EXAMPLE: Isaiah longed for what David sang about; namely the Messiah who would come to rescue his people. Isaiah declared the Messiah would be “pierced for our transgressions, he was crushed for our iniquities; the punishment that brought us peace was upon him, and by his wounds we are healed.” And that “He was assigned a grave with the wicked and with the rich in his death” and “Yet it was the Lord’s will to crush him and cause him to suffer, and though the LORD makes his life a guilt offering”. However, “After the suffering of his soul, he will see the light of life and be satisfied; by his knowledge my righteous servant will justify many, and he will bear their iniquities… because he poured out his life unto death, and was numbered with the transgressors. For he bore the sin of many, and made intercession for the transgressors.” (Isaiah 53:5, 9-12 NIV) And like with Isaiah in David’s words we find the prophetic picture of the suffering Messiah!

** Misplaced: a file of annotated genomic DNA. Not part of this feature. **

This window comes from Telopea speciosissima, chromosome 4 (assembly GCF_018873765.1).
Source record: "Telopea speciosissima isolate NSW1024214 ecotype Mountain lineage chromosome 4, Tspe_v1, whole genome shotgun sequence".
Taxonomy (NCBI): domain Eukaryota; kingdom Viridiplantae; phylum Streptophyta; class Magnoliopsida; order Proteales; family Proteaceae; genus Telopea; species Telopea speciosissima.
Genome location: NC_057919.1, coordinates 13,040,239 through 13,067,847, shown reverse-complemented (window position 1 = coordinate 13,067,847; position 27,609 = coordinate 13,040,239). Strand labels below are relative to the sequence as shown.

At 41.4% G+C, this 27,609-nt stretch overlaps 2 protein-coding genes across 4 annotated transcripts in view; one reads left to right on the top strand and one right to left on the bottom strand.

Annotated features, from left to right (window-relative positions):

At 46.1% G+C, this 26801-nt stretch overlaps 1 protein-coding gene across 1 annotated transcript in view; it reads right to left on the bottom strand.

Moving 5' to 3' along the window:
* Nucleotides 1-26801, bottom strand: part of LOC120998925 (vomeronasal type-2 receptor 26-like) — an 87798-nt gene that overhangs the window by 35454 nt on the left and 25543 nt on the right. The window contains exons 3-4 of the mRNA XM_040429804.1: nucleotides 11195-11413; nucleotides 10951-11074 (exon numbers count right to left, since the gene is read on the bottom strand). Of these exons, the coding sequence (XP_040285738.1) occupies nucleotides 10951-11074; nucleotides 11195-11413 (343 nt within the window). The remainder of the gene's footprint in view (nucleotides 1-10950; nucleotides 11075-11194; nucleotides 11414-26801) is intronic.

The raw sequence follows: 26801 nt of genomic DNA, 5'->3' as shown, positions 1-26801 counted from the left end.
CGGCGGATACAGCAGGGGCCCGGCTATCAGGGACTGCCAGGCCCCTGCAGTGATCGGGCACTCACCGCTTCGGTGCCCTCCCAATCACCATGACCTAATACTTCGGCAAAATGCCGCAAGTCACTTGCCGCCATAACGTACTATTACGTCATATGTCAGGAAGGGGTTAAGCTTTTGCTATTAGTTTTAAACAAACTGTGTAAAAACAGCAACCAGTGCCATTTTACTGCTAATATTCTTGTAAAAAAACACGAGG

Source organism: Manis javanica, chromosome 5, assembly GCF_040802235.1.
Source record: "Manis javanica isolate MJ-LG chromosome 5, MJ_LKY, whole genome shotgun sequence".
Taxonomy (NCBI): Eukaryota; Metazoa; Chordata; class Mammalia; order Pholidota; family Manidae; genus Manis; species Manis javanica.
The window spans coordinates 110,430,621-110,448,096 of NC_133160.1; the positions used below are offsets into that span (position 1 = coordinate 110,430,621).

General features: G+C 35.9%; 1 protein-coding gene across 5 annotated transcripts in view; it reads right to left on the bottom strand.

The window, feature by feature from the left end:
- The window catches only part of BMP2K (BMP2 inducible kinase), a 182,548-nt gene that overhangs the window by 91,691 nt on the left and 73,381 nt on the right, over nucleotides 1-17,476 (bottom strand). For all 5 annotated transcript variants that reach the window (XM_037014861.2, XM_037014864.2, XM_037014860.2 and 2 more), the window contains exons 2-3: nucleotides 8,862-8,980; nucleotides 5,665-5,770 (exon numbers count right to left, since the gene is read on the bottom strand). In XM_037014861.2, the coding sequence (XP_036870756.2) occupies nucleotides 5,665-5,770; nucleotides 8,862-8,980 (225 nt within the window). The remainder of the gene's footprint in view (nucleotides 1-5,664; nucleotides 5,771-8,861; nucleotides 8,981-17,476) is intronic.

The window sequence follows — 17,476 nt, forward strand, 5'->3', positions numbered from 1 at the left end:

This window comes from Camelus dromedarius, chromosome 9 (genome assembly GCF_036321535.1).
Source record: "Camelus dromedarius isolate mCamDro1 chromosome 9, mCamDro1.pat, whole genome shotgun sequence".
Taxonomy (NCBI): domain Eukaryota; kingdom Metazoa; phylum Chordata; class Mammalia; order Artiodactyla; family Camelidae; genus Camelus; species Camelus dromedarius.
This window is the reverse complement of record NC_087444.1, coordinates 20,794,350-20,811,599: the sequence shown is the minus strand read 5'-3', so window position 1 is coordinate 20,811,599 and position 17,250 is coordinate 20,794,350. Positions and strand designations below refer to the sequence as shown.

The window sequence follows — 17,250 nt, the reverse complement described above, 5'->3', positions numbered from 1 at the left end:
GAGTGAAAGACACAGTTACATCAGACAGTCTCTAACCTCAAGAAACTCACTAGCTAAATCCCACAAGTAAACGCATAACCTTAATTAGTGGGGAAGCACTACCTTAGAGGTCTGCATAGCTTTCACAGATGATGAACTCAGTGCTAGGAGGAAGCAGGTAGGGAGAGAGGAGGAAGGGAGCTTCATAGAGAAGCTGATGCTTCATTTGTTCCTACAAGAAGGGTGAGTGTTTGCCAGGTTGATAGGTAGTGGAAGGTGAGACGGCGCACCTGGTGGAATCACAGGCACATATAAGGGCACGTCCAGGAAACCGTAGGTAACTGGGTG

Could David have understood the entire impact that his words would have? I do not believe so and yet this makes it even more remarkable. Yes he knew God’s promise and he knew God always fulfilled his promises, but David could not have completely understood how God’s promise would be fulfilled and how his own words of despair would bring such hope. And so finally we discover that…

III. David’s words end with a wonderful promise concerning the suffering Messiah! (Vv. 27-31)

All the ends of the earth will remember and turn to the LORD, and all the families of the nations will bow down before him, for dominion belongs to the LORD and he rules over the nations. All the rich of the earth will feast and worship; all who go down to the dust will kneel before him– those who cannot keep themselves alive. Posterity will serve him; future generations will be told about the Lord. They will proclaim his righteousness to a people yet unborn– for he has done it.